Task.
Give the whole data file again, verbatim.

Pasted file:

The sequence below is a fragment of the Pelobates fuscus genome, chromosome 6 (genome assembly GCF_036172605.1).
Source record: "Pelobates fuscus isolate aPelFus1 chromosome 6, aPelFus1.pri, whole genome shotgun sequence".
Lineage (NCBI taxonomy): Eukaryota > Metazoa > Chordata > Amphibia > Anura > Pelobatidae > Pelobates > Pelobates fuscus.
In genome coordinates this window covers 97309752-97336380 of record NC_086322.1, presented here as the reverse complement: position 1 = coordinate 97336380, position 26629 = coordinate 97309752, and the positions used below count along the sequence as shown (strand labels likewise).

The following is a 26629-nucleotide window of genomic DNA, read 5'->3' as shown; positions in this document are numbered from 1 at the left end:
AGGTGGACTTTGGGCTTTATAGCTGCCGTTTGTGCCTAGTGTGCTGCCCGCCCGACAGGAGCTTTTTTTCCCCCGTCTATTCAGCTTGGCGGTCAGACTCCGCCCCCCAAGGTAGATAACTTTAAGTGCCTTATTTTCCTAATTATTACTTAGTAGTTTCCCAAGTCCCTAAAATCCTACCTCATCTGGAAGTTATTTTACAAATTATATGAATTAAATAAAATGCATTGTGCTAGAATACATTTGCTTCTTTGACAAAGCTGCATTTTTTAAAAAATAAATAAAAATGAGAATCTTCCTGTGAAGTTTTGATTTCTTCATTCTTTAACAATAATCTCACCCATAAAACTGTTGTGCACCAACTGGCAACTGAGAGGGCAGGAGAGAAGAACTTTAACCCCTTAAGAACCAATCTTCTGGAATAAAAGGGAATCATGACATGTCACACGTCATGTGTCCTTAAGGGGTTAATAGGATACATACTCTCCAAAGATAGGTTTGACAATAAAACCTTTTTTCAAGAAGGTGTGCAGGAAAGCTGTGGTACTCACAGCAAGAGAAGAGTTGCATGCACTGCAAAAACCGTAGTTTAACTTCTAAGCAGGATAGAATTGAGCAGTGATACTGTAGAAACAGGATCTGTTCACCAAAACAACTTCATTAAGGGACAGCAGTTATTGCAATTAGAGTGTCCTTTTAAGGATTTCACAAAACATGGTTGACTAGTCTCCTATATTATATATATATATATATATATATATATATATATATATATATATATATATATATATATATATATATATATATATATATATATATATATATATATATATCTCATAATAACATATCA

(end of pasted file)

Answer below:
The sequence below is a fragment of the Pelobates fuscus genome, chromosome 6 (genome assembly GCF_036172605.1).
Source record: "Pelobates fuscus isolate aPelFus1 chromosome 6, aPelFus1.pri, whole genome shotgun sequence".
Lineage (NCBI taxonomy): Eukaryota > Metazoa > Chordata > Amphibia > Anura > Pelobatidae > Pelobates > Pelobates fuscus.
In genome coordinates this window covers 97309752-97336380 of record NC_086322.1, presented here as the reverse complement: position 1 = coordinate 97336380, position 26629 = coordinate 97309752, and the positions used below count along the sequence as shown (strand labels likewise).

The following is a 26629-nucleotide window of genomic DNA, read 5'->3' as shown; positions in this document are numbered from 1 at the left end:
AGGTGGACTTTGGGCTTTATAGCTGCCGTTTGTGCCTAGTGTGCTGCCCGCCCGACAGGAGCTTTTTTTCCCCCGTCTATTCAGCTTGGCGGTCAGACTCCGCCCCCCAAGGTAGATAACTTTAAGTGCCTTATTTTCCTAATTATTACTTAGTAGTTTCCCAAGTCCCTAAAATCCTACCTCATCTGGAAGTTATTTTACAAATTATATGAATTAAATAAAATGCATTGTGCTAGAATACATTTGCTTCTTTGACAAAGCTGCATTTTTTAAAAAATAAATAAAAATGAGAATCTTCCTGTGAAGTTTTGATTTCTTCATTCTTTAACAATAATCTCACCCATAAAACTGTTGTGCACCAACTGGCAACTGAGAGGGCAGGAGAGAAGAACTTTAACCCCTTAAGAACCAATCTTCTGGAATAAAAGGGAATCATGACATGTCACACGTCATGTGTCCTTAAGGGGTTAATAGGATACATACTCTCCAAAGATAGGTTTGACAATAAAACCTTTTTTCAAGAAGGTGTGCAGGAAAGCTGTGGTACTCACAGCAAGAGAAGAGTTGCATGCACTGCAAAAACCGTAGTTTAACTTCTAAGCAGGATAGAATTGAGCAGTGATACTGTAGAAACAGGATCTGTTCACCAAAACAACTTCATTAAGGGACAGCAGTTATTGCAATTAGAGTGTCCTTTTAAGGATTTCACAAAACATGGTTGACTAGTCTCCTATATTATATATATATATATATATATATATATATATATATATATATATATATATATATATATATATATATATATATATATATATATATATATATATATATATCTCATAATAACATATCA